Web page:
Effects of horse-chestnut seed extract on transcapillary filtration in chronic venous insufficiency


Bisler H, Pfeifer R, Kluken N




Dtsch Med Wochenschr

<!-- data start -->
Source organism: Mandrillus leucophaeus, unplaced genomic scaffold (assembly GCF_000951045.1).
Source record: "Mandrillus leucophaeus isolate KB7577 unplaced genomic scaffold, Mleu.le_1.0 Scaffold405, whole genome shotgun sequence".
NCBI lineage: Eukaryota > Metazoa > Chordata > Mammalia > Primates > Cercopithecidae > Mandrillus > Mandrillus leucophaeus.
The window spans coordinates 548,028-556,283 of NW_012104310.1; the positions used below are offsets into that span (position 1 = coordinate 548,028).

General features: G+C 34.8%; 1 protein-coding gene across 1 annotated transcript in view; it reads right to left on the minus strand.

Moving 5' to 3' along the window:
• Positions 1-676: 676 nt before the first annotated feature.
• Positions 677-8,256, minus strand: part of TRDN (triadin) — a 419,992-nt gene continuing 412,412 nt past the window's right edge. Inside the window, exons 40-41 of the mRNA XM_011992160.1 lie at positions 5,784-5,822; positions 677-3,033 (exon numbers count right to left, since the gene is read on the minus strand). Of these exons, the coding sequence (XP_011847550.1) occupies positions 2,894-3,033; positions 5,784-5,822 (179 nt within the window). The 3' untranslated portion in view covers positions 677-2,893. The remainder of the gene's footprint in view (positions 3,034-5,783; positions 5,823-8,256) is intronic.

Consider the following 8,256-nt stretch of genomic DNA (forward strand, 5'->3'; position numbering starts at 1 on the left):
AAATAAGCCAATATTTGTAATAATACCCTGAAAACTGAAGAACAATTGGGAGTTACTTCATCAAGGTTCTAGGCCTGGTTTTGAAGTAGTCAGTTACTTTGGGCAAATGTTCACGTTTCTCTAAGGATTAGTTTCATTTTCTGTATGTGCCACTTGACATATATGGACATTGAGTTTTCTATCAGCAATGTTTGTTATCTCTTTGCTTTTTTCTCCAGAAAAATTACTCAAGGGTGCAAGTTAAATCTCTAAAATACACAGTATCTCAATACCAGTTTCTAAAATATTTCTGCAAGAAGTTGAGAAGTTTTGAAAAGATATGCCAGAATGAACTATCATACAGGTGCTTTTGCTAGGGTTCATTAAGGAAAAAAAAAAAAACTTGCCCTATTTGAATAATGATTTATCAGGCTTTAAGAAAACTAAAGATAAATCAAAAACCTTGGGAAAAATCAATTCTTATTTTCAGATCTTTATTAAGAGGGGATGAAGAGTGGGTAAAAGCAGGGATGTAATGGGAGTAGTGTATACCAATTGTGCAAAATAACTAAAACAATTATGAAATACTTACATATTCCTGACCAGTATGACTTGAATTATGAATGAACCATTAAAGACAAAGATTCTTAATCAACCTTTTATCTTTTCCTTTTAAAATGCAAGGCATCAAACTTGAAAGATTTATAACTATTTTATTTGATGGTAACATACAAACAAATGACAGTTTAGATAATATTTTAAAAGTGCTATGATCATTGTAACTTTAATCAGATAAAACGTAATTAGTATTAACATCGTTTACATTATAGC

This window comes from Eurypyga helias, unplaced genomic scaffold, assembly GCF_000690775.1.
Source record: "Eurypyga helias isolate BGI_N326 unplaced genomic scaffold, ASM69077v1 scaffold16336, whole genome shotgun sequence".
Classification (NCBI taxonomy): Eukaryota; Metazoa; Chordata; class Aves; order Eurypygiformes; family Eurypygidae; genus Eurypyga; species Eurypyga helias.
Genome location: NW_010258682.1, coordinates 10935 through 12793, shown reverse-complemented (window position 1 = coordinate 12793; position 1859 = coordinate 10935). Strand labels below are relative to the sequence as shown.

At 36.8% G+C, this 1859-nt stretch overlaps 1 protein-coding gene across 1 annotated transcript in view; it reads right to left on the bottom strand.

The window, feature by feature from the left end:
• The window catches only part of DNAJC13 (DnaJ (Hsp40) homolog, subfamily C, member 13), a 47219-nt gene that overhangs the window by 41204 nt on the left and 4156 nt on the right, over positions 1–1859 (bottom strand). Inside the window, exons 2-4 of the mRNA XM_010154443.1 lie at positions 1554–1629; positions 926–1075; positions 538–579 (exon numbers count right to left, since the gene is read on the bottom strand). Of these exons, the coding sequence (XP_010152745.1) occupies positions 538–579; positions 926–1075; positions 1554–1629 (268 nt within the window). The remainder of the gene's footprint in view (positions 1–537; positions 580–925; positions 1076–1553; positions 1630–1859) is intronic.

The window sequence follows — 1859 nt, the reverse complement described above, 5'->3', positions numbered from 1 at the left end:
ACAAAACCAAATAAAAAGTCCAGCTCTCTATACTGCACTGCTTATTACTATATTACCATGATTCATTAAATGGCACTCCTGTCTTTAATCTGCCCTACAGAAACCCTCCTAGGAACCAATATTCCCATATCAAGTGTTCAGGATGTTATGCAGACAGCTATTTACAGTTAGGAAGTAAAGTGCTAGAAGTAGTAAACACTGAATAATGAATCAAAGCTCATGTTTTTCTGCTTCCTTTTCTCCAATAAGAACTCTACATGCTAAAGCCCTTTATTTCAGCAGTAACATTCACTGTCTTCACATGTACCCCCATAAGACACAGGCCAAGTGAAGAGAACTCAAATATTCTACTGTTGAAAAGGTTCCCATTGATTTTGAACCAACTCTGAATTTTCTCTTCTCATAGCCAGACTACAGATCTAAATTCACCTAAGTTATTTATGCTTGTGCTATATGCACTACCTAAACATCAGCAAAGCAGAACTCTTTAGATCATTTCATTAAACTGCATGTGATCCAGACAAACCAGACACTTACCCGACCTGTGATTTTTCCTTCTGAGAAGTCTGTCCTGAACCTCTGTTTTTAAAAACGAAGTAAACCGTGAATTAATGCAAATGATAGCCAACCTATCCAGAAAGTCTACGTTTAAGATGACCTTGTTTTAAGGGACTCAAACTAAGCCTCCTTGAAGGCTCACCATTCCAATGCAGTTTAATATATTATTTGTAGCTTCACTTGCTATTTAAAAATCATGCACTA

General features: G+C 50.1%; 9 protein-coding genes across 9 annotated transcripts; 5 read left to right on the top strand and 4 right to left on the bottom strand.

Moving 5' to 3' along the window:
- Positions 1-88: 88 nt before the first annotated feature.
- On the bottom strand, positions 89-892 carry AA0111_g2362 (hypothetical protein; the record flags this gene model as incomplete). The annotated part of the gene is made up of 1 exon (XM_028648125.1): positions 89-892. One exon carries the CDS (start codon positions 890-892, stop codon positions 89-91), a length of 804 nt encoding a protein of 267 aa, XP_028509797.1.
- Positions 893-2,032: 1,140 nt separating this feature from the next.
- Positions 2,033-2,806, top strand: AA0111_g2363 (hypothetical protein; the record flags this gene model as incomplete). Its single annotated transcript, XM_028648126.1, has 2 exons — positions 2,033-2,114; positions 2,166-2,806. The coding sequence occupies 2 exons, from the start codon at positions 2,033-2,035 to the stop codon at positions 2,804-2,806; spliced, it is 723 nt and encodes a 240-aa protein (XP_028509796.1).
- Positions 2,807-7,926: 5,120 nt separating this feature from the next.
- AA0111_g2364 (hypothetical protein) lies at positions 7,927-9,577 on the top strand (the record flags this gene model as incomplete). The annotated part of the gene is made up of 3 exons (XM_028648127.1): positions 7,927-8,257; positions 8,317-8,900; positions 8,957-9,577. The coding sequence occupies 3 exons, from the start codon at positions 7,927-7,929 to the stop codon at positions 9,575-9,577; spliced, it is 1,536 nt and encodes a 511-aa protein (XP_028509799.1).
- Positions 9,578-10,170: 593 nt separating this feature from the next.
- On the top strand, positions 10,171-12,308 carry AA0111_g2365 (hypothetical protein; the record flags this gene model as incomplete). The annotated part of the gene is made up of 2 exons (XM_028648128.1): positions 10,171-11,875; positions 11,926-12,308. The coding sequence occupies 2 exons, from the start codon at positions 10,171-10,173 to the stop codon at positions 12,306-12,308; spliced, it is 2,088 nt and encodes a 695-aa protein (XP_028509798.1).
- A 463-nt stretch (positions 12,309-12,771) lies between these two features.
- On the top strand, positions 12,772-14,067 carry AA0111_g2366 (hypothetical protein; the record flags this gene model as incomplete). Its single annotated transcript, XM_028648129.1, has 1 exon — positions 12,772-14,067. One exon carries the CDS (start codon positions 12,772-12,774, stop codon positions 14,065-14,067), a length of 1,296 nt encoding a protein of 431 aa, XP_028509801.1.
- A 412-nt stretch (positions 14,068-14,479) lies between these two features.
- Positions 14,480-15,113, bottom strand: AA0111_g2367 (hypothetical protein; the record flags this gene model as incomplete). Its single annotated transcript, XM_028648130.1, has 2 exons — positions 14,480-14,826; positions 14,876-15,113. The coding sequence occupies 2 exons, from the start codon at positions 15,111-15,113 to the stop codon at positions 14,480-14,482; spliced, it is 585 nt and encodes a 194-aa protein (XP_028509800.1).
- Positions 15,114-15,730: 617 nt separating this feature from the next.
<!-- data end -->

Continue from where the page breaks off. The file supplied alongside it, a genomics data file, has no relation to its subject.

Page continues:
The effect of horse-chestnut seed extract (standardized on aescin; Venostasin retard) was assessed in a randomized placebo-controlled crossover double-blind trial of 22 patients with proven chronic venous insufficiency by measuring the capillary filtration coefficient and the intravascular volume of the lower leg by venous- occlusion plethysmography. Three hours after taking two capsules of Venostasin (600 mg; each capsule containing 50 mg aescin) the capillary filtration coefficient had decreased by 22%, whereas after administration of an identical-looking placebo capsule it rose but slightly over three hours. The difference in the effect of Venostasin and placebo is statistically significant (P = 0.006). The intravascular volume was reduced 5% more after Venostasin than the placebo, but this is not statistically significant. It is concluded that Venostasin has an inhibitory effect on oedema formation via a decrease in transcapillary filtration and thus improves oedema- related symptoms in venous diseases of the legs.